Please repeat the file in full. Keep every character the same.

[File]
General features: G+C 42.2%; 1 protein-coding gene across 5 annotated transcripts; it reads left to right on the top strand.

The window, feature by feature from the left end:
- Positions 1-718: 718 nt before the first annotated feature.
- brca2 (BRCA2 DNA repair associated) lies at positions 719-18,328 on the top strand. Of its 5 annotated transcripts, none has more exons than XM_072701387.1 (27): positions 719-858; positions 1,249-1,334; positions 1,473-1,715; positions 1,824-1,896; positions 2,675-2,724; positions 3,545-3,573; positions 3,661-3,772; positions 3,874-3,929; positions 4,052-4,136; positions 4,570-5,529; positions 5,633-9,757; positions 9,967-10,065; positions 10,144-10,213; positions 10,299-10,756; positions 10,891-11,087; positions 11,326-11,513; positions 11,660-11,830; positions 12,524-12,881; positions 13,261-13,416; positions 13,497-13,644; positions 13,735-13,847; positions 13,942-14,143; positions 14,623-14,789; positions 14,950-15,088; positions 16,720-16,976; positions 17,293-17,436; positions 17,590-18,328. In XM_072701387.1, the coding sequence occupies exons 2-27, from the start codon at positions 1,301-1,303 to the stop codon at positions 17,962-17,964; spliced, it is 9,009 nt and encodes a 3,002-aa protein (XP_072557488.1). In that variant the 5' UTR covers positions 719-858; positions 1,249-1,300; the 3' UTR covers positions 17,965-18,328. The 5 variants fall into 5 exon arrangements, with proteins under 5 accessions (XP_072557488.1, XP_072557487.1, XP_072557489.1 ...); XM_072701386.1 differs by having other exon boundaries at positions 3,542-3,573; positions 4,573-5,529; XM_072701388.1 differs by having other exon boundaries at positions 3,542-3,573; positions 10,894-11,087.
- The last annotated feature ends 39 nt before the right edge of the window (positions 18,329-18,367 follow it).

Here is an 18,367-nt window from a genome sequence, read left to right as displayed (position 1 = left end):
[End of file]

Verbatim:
General features: G+C 42.2%; 1 protein-coding gene across 5 annotated transcripts; it reads left to right on the top strand.

The window, feature by feature from the left end:
- Positions 1-718: 718 nt before the first annotated feature.
- brca2 (BRCA2 DNA repair associated) lies at positions 719-18,328 on the top strand. Of its 5 annotated transcripts, none has more exons than XM_072701387.1 (27): positions 719-858; positions 1,249-1,334; positions 1,473-1,715; positions 1,824-1,896; positions 2,675-2,724; positions 3,545-3,573; positions 3,661-3,772; positions 3,874-3,929; positions 4,052-4,136; positions 4,570-5,529; positions 5,633-9,757; positions 9,967-10,065; positions 10,144-10,213; positions 10,299-10,756; positions 10,891-11,087; positions 11,326-11,513; positions 11,660-11,830; positions 12,524-12,881; positions 13,261-13,416; positions 13,497-13,644; positions 13,735-13,847; positions 13,942-14,143; positions 14,623-14,789; positions 14,950-15,088; positions 16,720-16,976; positions 17,293-17,436; positions 17,590-18,328. In XM_072701387.1, the coding sequence occupies exons 2-27, from the start codon at positions 1,301-1,303 to the stop codon at positions 17,962-17,964; spliced, it is 9,009 nt and encodes a 3,002-aa protein (XP_072557488.1). In that variant the 5' UTR covers positions 719-858; positions 1,249-1,300; the 3' UTR covers positions 17,965-18,328. The 5 variants fall into 5 exon arrangements, with proteins under 5 accessions (XP_072557488.1, XP_072557487.1, XP_072557489.1 ...); XM_072701386.1 differs by having other exon boundaries at positions 3,542-3,573; positions 4,573-5,529; XM_072701388.1 differs by having other exon boundaries at positions 3,542-3,573; positions 10,894-11,087.
- The last annotated feature ends 39 nt before the right edge of the window (positions 18,329-18,367 follow it).

Here is an 18,367-nt window from a genome sequence, read left to right as displayed (position 1 = left end):